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  Mechanic #054 - PGC World

Category: Random
Posted: 08/20/07

A technique for building a logical overworld for a procedurally generated RPG.


Another mechanic seeking to procedurally generate an RPG. This time, the focus is on an overworld (you know, that stuff between towns and dungeons - the glue that holds the whole experience together).

First, I need to make the distinction between narrative RPGs and simulation RPGs. A simulation RPG is just a sandbox with little plot. You are given an open world and the freedom to explore it as you wish. There may be minor obstacles, like zones having enemy levels that are too high, but you are generally free to still enter the zone at your own risk.

A narrative RPG is one which very tightly controls you exposure to the world based on the narrative structure of a story. There are usually obstacles all over the place that prevent you from moving forward. At worst, it might be a building that has a locked door. At best, it presents logical obstacles that make sense within the context of the story. For instance, you can't get over the mountains without an airship, and oh look, you meet a guy who will build you an airship if you rescue his daughter from the mean ogre.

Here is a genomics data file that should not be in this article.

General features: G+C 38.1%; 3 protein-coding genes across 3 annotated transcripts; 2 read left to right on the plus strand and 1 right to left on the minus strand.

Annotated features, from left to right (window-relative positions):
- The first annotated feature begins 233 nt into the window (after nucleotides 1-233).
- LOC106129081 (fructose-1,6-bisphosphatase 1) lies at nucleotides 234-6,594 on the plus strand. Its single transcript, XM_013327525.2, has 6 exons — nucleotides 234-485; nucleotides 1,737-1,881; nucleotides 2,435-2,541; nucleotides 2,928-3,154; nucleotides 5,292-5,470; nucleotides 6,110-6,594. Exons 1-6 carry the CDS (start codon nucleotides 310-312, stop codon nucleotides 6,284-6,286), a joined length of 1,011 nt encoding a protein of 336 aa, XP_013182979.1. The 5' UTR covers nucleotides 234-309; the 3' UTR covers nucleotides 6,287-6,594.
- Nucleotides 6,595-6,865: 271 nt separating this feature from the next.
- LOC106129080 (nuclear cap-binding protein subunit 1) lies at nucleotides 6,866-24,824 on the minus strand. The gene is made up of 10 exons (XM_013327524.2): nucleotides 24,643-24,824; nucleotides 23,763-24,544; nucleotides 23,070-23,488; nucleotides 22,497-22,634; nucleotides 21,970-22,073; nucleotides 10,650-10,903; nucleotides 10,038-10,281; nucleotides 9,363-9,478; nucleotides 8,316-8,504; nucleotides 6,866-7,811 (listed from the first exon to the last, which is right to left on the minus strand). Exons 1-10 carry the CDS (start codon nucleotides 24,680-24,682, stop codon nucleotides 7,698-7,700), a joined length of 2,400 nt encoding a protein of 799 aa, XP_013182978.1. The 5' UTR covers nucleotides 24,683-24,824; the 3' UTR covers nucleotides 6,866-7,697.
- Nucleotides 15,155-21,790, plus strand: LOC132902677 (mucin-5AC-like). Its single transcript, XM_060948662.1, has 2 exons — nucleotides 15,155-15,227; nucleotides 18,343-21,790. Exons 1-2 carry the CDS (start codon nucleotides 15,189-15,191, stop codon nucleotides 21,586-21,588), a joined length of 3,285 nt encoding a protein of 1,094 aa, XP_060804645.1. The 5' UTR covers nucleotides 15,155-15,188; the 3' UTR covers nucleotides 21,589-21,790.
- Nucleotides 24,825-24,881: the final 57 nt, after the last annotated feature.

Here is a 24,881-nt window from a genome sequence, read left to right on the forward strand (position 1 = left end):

There is a third type of RPG structure (probably more, but while I'm thinking about it) and that's the exploration RPG. These are very similar to narrative RPGs, except that story is not what moves you forward past those obstacles. The classic examples are Metroid and Zelda. You can't lift a block preventing you from going forward without first finding the strength bracelet in a dungeon.

Structurally speaking, an exploration RPG is identical to a narrative one, but it is considerably easier to procedurally generate since it doesn't wrap it's gameplay progression in story. There is also a lot of unlocking new areas in old ones once you've gain a new ability, so there's back tracking, and a strict linear progression actually ruins the experience.